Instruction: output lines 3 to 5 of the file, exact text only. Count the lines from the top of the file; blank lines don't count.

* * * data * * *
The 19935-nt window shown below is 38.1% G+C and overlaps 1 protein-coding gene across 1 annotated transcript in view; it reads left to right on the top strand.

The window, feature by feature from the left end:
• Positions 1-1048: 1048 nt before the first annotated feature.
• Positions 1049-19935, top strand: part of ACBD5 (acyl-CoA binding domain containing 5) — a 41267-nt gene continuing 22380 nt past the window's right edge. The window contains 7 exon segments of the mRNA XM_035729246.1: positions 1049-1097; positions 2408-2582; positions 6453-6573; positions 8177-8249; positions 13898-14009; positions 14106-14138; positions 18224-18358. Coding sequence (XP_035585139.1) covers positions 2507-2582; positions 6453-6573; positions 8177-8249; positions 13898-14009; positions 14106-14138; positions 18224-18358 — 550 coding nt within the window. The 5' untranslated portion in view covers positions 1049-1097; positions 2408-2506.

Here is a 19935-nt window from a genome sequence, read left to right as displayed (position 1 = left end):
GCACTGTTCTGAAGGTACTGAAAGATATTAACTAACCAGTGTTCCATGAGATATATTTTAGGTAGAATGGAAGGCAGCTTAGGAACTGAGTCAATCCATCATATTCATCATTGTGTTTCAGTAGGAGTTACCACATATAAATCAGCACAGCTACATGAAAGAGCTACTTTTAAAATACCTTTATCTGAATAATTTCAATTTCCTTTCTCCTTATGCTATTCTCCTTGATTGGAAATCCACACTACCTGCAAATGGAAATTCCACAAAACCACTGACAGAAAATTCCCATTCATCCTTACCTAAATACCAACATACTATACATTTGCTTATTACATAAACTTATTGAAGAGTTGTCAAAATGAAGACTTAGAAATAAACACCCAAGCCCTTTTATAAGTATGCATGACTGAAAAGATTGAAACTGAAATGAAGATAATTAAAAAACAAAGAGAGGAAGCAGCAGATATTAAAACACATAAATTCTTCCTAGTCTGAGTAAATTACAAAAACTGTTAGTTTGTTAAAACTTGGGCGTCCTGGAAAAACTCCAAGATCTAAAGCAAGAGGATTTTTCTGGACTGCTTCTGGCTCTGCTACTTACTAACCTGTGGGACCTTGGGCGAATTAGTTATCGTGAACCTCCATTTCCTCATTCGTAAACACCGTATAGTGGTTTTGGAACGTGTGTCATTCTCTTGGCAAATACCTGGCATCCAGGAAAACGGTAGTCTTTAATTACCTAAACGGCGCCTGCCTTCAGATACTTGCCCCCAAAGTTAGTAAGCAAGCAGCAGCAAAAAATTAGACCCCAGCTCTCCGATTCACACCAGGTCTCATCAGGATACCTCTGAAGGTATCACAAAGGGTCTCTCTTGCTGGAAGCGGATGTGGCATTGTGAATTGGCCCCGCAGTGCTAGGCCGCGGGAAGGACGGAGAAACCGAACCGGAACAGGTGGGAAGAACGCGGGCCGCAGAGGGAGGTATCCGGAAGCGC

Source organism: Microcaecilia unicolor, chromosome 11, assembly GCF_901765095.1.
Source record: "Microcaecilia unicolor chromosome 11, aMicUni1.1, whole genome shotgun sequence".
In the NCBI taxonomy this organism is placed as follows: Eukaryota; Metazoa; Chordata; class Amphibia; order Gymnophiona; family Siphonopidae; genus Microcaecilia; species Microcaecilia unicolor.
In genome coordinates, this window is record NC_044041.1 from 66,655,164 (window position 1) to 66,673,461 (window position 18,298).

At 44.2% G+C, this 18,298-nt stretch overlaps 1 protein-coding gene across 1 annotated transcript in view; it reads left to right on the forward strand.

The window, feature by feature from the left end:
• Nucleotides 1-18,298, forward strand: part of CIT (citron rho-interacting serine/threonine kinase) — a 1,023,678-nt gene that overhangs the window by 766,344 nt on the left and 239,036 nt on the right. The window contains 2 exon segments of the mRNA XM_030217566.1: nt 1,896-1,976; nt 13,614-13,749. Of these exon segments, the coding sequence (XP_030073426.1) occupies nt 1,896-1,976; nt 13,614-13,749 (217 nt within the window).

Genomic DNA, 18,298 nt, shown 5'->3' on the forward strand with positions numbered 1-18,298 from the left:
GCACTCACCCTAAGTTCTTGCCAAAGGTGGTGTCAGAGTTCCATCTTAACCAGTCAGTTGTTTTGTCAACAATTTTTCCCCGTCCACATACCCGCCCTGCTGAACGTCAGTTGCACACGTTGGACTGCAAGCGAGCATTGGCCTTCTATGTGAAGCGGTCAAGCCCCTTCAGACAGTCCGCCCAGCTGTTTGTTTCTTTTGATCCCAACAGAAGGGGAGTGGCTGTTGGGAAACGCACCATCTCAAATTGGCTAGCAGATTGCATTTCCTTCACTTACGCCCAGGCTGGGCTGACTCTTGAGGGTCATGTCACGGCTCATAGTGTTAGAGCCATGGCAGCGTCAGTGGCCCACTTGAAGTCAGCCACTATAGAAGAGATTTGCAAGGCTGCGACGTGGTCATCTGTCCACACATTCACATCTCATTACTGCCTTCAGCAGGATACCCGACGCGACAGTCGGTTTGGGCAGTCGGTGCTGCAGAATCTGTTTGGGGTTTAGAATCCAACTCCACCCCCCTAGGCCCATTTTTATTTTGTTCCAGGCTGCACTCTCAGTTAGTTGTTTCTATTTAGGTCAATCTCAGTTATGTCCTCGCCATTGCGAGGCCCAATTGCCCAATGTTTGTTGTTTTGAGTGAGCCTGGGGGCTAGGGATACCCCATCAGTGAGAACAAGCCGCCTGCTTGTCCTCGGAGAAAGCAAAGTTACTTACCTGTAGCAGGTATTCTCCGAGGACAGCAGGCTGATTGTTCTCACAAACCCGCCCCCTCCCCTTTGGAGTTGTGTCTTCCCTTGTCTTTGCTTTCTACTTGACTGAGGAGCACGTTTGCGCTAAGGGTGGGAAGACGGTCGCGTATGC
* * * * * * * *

• Positions 1-1048: 1048 nt before the first annotated feature.
• Positions 1049-19935, top strand: part of ACBD5 (acyl-CoA binding domain containing 5) — a 41267-nt gene continuing 22380 nt past the window's right edge. The window contains 7 exon segments of the mRNA XM_035729246.1: positions 1049-1097; positions 2408-2582; positions 6453-6573; positions 8177-8249; positions 13898-14009; positions 14106-14138; positions 18224-18358. Coding sequence (XP_035585139.1) covers positions 2507-2582; positions 6453-6573; positions 8177-8249; positions 13898-14009; positions 14106-14138; positions 18224-18358 — 550 coding nt within the window. The 5' untranslated portion in view covers positions 1049-1097; positions 2408-2506.

Here is a 19935-nt window from a genome sequence, read left to right as displayed (position 1 = left end):